Keep that in mind - if you post, say, a cute photo of your grandchild, it probably won't appear on the news feed of all the family members that you think should see it. If you want to make sure it reaches a particular set of people, you might want to send it as a Facebook Message to those people.

A side-effect - good for Facebook - is that groups, pages, events and even individuals are given the option to promote their posts - essentially pay Facebook to put their posts on more people's news feeds than would normally be the case. The cost is not particularly high - it might cost $7-10 to promote a post about a music event to people in Vancouver - but all those little bits of money add up - especially if you want to promote the post multiple times.

The Big Secret #2

When you set up an account on Facebook, you might think you are Facebook's customer. You're not - Facebook makes money from you, but only indirectly. They sell access to your news feed as 'sponsored content' - i.e. ads. And they sell your demographic information and information about your interests and what you've viewed to interested parties. An April 2016 New York Times article suggested than on average, each user earned about US$12 per quarter for Facebook. That's part of why Facebook is caught in the dilemma of wanting to share your personal information and wanting to respect your right to privacy. So they offer settings to help you control who has access to your information - but don't make these settings too obvious or easy to use! Also note: Do I Own My Photos and Posts on Facebook, Twitter, and Instagram?

Like, Comment, ShareBack to the news feed - at the bottom of a post on your news feed, you'll see three options:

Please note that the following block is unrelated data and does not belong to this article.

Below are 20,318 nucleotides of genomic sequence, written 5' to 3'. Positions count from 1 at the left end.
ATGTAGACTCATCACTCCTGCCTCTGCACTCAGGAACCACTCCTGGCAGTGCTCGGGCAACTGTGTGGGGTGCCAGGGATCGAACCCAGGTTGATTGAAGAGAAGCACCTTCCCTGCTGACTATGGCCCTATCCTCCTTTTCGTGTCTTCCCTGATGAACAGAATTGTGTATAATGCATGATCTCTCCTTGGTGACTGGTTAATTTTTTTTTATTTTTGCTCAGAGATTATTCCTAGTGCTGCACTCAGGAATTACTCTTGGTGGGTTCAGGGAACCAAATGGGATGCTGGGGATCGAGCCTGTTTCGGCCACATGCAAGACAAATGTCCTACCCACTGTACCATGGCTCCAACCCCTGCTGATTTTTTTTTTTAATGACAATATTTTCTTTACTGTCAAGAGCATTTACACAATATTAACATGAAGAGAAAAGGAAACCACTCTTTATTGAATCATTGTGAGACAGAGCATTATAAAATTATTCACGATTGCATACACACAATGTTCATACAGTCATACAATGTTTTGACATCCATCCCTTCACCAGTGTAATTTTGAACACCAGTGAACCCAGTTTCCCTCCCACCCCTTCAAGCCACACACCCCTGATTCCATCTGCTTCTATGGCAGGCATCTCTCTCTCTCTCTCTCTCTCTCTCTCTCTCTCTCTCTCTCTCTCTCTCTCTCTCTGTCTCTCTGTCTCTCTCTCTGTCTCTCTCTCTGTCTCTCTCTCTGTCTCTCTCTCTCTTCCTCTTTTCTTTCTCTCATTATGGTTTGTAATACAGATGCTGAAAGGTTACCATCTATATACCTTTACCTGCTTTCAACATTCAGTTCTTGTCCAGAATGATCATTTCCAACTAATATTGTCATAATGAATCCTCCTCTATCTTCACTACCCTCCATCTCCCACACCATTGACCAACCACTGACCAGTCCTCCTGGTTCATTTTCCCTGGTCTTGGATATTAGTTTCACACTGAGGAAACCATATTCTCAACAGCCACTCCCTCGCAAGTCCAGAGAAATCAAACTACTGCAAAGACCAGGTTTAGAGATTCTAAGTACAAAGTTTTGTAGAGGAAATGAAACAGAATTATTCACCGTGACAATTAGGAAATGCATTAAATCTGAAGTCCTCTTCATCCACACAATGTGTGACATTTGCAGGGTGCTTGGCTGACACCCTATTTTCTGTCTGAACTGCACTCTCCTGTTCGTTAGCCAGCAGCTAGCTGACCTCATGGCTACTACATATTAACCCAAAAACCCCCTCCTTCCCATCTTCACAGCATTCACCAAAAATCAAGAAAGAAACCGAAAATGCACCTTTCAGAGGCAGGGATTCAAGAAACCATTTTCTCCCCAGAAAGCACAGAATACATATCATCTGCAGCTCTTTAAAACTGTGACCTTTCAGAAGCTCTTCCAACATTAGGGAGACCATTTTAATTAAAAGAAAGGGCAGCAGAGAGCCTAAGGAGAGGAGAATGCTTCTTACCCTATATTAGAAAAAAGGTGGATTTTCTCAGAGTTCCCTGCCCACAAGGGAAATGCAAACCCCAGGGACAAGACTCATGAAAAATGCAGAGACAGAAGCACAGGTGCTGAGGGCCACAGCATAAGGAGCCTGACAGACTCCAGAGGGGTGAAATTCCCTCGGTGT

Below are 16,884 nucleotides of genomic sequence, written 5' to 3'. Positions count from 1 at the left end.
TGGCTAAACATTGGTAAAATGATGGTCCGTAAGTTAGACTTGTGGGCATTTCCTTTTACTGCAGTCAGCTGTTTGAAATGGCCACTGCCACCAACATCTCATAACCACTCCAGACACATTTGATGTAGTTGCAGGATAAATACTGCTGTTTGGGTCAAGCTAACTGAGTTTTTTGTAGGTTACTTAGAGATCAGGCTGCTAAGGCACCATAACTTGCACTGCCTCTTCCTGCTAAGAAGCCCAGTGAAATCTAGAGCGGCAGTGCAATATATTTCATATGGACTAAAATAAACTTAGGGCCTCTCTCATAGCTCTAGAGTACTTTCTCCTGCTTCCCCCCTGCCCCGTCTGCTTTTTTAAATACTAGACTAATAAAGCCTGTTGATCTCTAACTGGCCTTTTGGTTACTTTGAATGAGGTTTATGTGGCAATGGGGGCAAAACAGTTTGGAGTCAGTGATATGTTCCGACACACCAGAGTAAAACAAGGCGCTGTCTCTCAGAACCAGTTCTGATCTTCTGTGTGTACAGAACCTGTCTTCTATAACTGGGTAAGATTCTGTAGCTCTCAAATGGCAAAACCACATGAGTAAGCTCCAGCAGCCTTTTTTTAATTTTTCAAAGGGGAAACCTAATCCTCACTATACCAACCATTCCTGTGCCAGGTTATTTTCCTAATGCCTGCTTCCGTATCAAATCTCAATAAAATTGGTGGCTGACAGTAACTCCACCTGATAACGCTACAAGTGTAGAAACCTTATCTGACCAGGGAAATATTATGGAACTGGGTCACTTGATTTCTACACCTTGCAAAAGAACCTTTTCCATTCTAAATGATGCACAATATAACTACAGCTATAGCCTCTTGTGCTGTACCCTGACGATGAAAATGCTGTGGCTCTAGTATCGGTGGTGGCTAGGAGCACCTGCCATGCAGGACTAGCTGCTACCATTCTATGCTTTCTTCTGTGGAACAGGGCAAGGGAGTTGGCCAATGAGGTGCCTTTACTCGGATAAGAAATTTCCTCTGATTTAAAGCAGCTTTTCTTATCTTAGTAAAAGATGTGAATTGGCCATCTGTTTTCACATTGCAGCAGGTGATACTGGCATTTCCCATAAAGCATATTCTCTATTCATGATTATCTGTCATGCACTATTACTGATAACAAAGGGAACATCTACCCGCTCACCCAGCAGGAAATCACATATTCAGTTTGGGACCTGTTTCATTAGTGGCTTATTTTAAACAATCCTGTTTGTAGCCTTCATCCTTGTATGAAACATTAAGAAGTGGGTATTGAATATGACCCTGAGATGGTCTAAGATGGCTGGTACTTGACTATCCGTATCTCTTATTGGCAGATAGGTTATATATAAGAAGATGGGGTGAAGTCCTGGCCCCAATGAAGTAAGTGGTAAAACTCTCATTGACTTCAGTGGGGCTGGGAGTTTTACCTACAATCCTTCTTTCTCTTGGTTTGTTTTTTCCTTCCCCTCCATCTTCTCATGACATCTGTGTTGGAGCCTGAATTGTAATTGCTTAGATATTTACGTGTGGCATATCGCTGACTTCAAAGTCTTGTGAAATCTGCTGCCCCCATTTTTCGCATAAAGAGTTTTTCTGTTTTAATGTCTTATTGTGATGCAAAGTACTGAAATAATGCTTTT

Scrolling down shows you a seemingly infinite lists of posts by your friends, groups, pages, and events - and ads. From time to time, you'll see a set of People You May Know who you might want to 'friend'. There may be 'reminders' of friends' birthdays - birthday wishes on Facebook are very popular.

The little v in the top-right cornerLook at the top-right corner of any of these posts - you'll see a little 'v'... click on it and you'll see some options relating to that post - different options for an ad, for instance, or a list of People You May Know. For this post, for instance, we have an option to Hide post: see fewer posts like this - particularly useful for ads for products you're not interested in. You can Unfollow Alan or the Vancouver Squeezebox Circle group where the post originated - again, these might be useful to stop seeing all ads from a particular advertiser.

You can Report post if you think it's especially nasty.

UnfriendUnfriend vs Unfollow - once you've friended someone, you may decide that you don't want to see their posts any longer. Perhaps you're getting constant game notifications from them or pet videos or photos of what they had for breakfast. For whatever reason, their Facebook posts are just too annoying to you. You can 'unfriend' them. Instead, you can choose to 'unfollow' them - you'll still be friends on Facebook but you won't see any of their posts. They won't receive any notification that you did this - and they will still see your posts in their news feed. (If you do want to unfriend someone, you can go to their page - you'll see that you're listed as Friends - clicking that button gives you the option to unfriend them.